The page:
3

I have a question concerning the usage of structs in OpenCL on an Intel CPU. My current kernel accesses two buffers using a struct in the following way:

struct pair {
    float first;
    float second;
};

inline const float f(const struct pair param) {
    return param.first * param.second;
}

inline const struct pair access_func(__global float const * const a, __global float const * const b, const int i) {
    struct pair res = {
            a[i],
            b[i]
    };
    return res;
}

// slow
__kernel ...(__global float const * const a, __global float const * const b)
{
 // ...

 x = f( access_func( a, b, i ) );

 // ...
}

When I alter the kernel in the following way it runs much faster:

// fast
__kernel ...(__global float const * const a, __global float const * const b)
{
 // ...

 x = a[i] * b[ i ];

 // ...
}

Is there a way to let the Intel compiler do this optimization? The NVIDIA compiler seems to be able to do this, since I don't see a difference in runtime on a GPU.

Thanks in advance!

  • Could it be everything being a const and putting high stress on cache management? – huseyin tugrul buyukisik Jun 3 '17 at 10:49
  • I tried removing const keywords, but that did not solve the issue. – Richard Schulze Jun 5 '17 at 8:43
0

The compiler can't perform optimisations on the memory layout of your data, considering the buffers are shared between the OpenCL device and the host, and/or between multiple kernels on the OpenCL device; the most efficient layout will depend on access patterns in the kernel, and those can obviously be different for each kernel.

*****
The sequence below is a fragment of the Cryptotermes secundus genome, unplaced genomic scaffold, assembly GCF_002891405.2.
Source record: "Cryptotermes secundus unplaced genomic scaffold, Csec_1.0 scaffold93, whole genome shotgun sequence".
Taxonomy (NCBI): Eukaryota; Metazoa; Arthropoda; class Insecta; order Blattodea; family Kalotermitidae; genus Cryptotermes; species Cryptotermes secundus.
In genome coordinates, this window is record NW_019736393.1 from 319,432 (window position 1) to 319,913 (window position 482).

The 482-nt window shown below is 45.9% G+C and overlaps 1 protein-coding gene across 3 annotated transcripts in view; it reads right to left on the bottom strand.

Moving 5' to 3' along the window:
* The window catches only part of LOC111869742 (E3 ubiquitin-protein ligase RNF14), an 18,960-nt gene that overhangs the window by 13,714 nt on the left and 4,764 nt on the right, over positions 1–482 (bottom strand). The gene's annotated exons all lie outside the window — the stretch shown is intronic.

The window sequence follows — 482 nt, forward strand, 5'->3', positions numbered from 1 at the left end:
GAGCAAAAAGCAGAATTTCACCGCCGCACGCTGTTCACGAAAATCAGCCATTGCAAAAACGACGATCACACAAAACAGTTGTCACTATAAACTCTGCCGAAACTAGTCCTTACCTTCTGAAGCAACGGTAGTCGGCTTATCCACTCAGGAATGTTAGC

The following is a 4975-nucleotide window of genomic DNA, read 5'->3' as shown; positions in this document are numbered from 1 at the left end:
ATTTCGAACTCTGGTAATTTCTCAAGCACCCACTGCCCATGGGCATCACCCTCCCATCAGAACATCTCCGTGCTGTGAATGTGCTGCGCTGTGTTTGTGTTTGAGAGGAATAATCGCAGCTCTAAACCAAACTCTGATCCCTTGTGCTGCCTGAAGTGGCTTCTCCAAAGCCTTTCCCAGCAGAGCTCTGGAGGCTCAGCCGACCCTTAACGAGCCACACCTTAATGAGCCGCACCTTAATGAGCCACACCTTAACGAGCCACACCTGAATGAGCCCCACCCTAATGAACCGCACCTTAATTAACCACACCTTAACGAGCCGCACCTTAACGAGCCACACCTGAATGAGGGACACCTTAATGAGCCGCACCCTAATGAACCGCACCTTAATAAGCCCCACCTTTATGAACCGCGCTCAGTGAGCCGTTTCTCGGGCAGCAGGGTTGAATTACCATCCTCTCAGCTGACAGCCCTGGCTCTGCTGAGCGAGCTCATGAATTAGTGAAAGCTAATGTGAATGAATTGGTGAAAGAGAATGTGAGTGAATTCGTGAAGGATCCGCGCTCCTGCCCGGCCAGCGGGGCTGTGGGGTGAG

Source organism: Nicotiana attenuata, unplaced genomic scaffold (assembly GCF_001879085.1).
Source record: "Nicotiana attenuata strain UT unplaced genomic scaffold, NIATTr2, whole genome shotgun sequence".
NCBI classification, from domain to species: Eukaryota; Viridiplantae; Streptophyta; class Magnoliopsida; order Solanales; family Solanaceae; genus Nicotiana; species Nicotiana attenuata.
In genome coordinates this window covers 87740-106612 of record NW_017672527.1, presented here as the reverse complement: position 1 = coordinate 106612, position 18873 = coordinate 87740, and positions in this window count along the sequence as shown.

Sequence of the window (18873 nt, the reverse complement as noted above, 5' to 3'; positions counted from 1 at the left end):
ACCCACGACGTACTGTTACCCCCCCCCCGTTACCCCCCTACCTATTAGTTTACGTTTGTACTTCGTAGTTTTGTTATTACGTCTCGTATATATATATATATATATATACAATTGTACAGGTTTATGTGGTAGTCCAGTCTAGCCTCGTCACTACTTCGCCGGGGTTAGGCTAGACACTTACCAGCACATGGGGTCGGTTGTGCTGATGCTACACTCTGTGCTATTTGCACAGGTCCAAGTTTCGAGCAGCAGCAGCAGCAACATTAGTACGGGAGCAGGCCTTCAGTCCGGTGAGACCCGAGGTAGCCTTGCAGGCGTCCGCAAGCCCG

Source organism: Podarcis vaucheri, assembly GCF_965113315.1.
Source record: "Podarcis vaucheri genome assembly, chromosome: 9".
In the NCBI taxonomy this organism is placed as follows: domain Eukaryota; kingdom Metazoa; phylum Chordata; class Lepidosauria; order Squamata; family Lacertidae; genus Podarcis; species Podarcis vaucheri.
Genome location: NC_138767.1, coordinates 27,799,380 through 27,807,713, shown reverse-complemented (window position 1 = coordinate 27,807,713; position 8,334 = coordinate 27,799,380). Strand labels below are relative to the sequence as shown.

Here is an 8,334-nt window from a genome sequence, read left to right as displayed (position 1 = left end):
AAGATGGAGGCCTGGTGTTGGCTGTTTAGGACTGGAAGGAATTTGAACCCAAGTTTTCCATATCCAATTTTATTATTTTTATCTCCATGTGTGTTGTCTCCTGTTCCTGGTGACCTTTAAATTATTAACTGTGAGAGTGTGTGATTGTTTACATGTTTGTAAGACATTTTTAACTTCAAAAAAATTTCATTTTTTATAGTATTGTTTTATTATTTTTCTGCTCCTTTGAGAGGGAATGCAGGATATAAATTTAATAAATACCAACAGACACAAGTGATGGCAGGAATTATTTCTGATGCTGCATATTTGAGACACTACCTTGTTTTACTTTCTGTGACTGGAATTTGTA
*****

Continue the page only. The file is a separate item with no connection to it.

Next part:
You'll need to pick your data's memory layout wisely; this is one of the hardest parts of GPU programming. Refer to the OpenCL optimisation guides for each implementation you target to find out what they prefer. Sometimes, inefficient access patterns can be masked by copying from global memory to local memory, and then working from the local copy.

  • 1
    I tried adding the restrict keyword to signal to the compiler that the buffers are not shared, but the issue remains. I understand that the memory layout is important, but is it really the issue here? As I mentioned in my question the problem only occurs on a CPU. Apparently the optimization can be done on a GPU. – Richard Schulze Jun 5 '17 at 8:51
  • x86 CPUs need more instructions to do "horizontal" arithmetic and pack the results appropriately for further processing via SIMD (SSE/AVX), which is what the OpenCL compiler generally compiles down to. GPUs are typically structured fundamentally differently, and are designed to handle this sort of situation well because it's common to have array-of-struct vertex buffers. So the compiler is not rearranging the data, the GPU just handles it more efficiently. CPUs do better with struct-of-arrays layout. (See: SOA vs AOS) – pmdj Jun 5 '17 at 9:31
  • I just checked, and I can't find any horizontal multiply instructions in SSE or AVX, so that'll be why. The compiler is probably generating at least as many "unpack" instructions than multiplies. Data layout matters! – pmdj Jun 5 '17 at 9:41

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